How to Ruin a Summer Vacation

How to Ruin a Summer Vacation

Tom Peters

Let's take Dr. Ravi Batra over the top! His book, The Great
Depression of 1990,
ranked fifth on The New York Times bestseller
non-fiction list on August 9. I strongly urge you to push him
into the top slot by buying a copy to take to the beach. It may,
however, ruin your summer.

Dr. Batra's doom and gloom scenario is not out of the Paul
Erdman school of science fiction. The forecasting record of this
widely respected Southern Methodist University economist has won
glowing praise from many pragmatic Wall Street investment masters.
In this book he traces historical and economic cycles that have
caused past recessions and depressions, and he concludes we are
due to suffer the worst depression ever in 1990, lasting to 1996.

Batra's underlying logic and his careful comparisons with our
past great depressions are compelling. For instance, Batra makes
it clear that economists really don't know what causes great
depressions. Those who belong to the "monetarist school" blame
depressions on officials' wrong-headed contractions of the money
supply when a mild recession is in progress. "Fiscalist"
economists point the finger at the government's failure to
stimulate a weakening economy by deficit spending -- that is,
borrowing money to increase federal spending to stoke investment
and demand. Batra argues that both explanations accurately
describe the causes of recession, but neither adequately
foretells why some recessions collapse into full-scale

What, then, turns a tumble into a plunge? Batra fervently
believes that the wild card is when the following economic
triplet -- the coincidence of the end of major up and down cycles
of inflation and money growth and regulation -- is accompanied by
gross distortion in the concentration of wealth. Such wealth
imbalances are characterized by the middle class borrowing more
and more, which loads bank portfolios with ever riskier loans,
while increasingly wealthy investors go on a speculation binge.

Wealth concentration is at about the same level as during
the Great Depression, and is accelerating at an unprecedented
rate. For example, the top one percent of the U.S. population
holds almost 40 percent of the wealth; the number of billionaires
in the U.S. nearly doubled between 1985 and 1986 alone.

Batra points out the dangerous side effects of that
concentration. Speculation is indeed rife: witness for example,
the explosion of speculative financial instruments such as "junk
bonds" and "securitized debt" (such as mortgages that are
"packaged" and sold on the open market, immediately distancing
the credit grantor from the risk); and the annual $80 billion of
currency trades that support just $4 billion in world
transactions of real goods and services. Although there were
different names for different financial games, the same frenetic
speculation marked the 1920s too. And while post-Great Depression
regulations on commerce and banking provide some protection
today, most of the new financial investment instruments,
including the trillion-dollar-plus Eurocurrency market, are out
of every nation's control.

The other out-of-control sore spot is debt: our burgeoning
consumer, corporate and federal debt. The U.S. budget now seems
permanently stuck in the red at $100 billion or more per year,
despite the record-long "recovery." Due to that deficit, and
the huge trade deficit, the U. S. quickly flip-flopped from
creditor to the world's chief debtor in just two years; U.S. net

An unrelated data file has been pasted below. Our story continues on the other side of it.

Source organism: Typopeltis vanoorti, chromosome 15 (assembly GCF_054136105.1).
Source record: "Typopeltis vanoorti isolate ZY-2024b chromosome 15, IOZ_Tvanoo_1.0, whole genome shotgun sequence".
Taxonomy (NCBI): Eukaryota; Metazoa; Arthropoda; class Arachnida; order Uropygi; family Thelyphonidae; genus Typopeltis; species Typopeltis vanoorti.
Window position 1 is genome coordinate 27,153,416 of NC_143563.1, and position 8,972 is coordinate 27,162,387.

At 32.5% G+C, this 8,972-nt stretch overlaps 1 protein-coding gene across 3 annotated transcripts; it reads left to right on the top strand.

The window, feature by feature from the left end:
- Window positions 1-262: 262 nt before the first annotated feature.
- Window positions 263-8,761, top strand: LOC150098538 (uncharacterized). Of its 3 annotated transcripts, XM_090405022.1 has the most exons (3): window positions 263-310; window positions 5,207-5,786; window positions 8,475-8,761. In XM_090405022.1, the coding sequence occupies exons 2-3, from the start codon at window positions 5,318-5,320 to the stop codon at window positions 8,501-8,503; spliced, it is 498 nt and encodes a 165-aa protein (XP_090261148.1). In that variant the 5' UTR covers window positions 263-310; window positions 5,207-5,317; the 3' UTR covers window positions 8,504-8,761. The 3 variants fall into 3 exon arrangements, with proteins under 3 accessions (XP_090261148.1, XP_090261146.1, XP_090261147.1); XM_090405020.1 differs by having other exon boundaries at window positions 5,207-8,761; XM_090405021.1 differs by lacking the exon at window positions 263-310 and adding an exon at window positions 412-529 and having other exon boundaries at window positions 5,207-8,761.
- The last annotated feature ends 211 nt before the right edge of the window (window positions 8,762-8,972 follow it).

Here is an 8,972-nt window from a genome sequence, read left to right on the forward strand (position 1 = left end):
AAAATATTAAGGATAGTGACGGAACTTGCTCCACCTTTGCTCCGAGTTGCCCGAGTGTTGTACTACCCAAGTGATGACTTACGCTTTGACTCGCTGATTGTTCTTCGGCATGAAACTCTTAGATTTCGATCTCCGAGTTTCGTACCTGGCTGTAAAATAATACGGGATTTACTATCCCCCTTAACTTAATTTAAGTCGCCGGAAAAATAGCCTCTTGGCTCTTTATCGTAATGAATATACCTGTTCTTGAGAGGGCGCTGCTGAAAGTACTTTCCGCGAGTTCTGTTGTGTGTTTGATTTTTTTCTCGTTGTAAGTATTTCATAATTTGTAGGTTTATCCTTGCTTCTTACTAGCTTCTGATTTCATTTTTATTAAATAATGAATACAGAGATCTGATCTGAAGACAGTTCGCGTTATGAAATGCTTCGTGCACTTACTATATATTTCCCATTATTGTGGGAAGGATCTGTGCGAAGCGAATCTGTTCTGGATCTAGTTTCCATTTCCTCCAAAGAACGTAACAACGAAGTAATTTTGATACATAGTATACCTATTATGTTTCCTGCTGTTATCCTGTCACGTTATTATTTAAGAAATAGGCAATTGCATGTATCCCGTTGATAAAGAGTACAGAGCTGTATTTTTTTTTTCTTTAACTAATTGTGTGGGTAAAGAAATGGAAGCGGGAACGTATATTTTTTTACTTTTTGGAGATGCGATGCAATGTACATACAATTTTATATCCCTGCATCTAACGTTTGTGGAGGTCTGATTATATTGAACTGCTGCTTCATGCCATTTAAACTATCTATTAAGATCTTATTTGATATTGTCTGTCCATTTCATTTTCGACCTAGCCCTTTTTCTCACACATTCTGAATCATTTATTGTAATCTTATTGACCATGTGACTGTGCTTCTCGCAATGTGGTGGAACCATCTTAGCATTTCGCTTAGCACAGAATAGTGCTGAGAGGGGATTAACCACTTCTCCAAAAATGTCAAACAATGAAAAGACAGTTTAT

borrowing from other countries soared 135 percent last year, from
$112 billion in 1985, to $264 billion. Another renowned
forecaster, Salomon Brothers managing partner Henry Kaufman,
disgorged his growing fears, in his book Interest Rates, the
Markets, and the New Financial World.
Kaufman's preoccupation is
the accumulating, ever riskier borrowings of all sectors,
including government, business and individuals. The amount of
this outstanding credit has shot up from $1.5 trillion in 1970 to
$7.1 trillion in 1984, which doesn't include what he calls
"hidden debt," such as the obligations contained within futures,
options and interest-rate swaps.

Why does Batra pinpoint 1990 as the year of reckoning? In his
detailed comparison of the 1920s and 1980s, he shows how each
year of the current decade, through 1986, bears an eerie
resemblance to its 1920s counterpart -- from bank failure rates,
to the ups and downs of unemployment, to the precise content of
federal tax legislation.

Batra, sad to say, is not alone in his gloom. His book has
garnered loud praise from such luminaries as John Kenneth
Galbraith and The New York Times' Leonard Silk. It also can often
be found on the shelf next to The National Debt, by
seasoned Time magazine economic reporter Lawrence Malkin. Malkin,
too, emphasizes the pernicious costs of the national debt,
speculative fever in its many clever guises and of the fragility of
the international financial marketplace.

Perhaps our chief problem is that so few people in power
remember the Great Depression. Those in Washington, in corporate
boardrooms and especially in youth-dominated Wall Street offices,
have been lulled by the long run of relative stability from World
War II through today. They remember no cataclysmic wars or
financial disasters. They can recall neither the speculative
conflagration and coincident confidence that marked the end of
the 1920s, nor of the miles-long bread lines and true spectre of
U.S. communism that marked the disarray of the subsequent 1930s.

In the end, the issue is not whether Batra is right or wrong,
but that his conclusion is ever so plausible. I am an optimist by
nature. My grounding in economics is conventional, and I am
skeptical of new theories. But by the book's conclusion, for the
first time in my life, I was shaken enough to seriously consider
stashing away a pile of gold coins. Happy reading!

(c) 1987 TPG Communications.

All rights reserved.